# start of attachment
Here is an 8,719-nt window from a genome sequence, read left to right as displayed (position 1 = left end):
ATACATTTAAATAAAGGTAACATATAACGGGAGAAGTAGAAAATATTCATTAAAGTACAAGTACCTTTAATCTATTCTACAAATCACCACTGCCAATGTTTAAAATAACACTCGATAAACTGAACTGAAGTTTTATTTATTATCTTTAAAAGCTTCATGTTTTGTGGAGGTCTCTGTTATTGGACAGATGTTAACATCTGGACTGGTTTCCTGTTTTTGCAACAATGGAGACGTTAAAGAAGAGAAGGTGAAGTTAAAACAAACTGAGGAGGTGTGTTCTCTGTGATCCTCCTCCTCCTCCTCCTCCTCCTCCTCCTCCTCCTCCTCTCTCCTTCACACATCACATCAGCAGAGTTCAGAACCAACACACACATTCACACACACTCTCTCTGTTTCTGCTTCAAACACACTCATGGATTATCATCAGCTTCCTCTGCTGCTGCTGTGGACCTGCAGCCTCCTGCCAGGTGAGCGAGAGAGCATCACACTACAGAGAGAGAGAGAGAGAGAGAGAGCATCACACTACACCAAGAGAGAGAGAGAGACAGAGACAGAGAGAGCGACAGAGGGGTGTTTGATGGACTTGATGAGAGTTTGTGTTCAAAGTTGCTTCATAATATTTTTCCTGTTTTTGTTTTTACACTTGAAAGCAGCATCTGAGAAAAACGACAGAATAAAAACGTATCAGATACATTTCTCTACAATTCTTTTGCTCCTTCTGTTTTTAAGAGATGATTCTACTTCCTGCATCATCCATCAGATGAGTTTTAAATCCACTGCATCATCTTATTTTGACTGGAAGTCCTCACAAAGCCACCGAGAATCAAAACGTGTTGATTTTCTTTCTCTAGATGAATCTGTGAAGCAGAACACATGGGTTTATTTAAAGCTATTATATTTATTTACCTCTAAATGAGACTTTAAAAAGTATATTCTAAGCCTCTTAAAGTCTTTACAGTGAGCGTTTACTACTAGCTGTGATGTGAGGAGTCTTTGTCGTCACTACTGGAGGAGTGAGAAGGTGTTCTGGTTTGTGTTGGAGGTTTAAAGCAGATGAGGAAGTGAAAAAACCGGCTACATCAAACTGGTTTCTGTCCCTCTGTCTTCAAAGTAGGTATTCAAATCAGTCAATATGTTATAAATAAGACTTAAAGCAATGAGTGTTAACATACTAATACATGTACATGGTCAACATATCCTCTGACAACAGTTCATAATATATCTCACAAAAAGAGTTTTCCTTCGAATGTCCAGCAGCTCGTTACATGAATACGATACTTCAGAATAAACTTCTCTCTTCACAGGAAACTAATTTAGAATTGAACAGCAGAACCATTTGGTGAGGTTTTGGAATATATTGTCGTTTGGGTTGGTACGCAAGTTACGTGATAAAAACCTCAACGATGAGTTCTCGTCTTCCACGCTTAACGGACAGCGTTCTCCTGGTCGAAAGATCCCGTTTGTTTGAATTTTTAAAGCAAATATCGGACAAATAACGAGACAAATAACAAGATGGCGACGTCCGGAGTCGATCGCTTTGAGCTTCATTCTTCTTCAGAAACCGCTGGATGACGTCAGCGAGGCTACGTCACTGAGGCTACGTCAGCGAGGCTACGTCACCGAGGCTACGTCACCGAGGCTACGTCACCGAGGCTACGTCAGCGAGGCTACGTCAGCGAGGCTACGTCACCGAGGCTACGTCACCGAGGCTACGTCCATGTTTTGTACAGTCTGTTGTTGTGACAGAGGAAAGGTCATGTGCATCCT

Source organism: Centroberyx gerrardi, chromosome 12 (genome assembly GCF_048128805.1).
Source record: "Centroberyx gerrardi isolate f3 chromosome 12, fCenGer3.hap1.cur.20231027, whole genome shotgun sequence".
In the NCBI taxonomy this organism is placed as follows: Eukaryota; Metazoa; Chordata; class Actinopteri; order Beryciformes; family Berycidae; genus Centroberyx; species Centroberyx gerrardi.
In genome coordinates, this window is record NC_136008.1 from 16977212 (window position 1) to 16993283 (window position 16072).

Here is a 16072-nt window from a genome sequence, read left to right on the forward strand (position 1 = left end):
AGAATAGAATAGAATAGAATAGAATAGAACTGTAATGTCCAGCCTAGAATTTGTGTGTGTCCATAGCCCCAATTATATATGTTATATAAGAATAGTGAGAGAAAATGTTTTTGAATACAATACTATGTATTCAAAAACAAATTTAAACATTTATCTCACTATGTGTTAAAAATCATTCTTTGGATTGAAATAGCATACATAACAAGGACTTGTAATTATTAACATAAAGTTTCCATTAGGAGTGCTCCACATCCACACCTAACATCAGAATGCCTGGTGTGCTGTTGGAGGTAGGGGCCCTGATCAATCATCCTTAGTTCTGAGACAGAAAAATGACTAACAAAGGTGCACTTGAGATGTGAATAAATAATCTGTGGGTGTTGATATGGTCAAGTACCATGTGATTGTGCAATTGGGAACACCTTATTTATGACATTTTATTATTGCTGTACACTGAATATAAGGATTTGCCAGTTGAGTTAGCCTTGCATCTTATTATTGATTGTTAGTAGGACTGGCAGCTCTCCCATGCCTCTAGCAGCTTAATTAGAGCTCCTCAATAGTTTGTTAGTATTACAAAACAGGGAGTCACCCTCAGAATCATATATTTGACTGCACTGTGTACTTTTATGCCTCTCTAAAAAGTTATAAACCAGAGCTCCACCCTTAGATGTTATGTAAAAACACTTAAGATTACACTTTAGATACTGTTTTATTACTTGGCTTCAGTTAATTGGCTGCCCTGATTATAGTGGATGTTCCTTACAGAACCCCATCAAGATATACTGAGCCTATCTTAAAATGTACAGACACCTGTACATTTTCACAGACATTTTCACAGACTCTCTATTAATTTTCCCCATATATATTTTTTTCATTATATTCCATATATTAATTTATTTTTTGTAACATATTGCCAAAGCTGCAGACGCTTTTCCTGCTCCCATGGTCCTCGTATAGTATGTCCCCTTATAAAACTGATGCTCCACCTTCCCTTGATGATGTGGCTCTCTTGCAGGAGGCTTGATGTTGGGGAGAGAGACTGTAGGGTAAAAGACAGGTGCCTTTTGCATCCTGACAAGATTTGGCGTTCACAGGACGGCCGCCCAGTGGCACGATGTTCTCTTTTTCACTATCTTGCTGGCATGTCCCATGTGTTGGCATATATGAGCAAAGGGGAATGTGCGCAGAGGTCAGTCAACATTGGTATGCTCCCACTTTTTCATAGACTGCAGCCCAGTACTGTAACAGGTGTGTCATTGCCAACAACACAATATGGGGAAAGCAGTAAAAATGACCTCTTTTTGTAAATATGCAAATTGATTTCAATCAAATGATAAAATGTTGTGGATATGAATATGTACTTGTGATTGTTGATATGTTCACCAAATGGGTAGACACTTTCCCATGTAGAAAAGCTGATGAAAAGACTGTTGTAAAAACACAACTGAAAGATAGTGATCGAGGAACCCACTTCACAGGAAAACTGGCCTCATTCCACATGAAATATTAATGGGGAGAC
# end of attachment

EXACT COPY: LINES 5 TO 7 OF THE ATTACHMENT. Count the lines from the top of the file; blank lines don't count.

In the NCBI taxonomy this organism is placed as follows: Eukaryota; Metazoa; Chordata; class Actinopteri; order Beryciformes; family Berycidae; genus Centroberyx; species Centroberyx gerrardi.
In genome coordinates, this window is record NC_136008.1 from 16977212 (window position 1) to 16993283 (window position 16072).

Here is a 16072-nt window from a genome sequence, read left to right on the forward strand (position 1 = left end):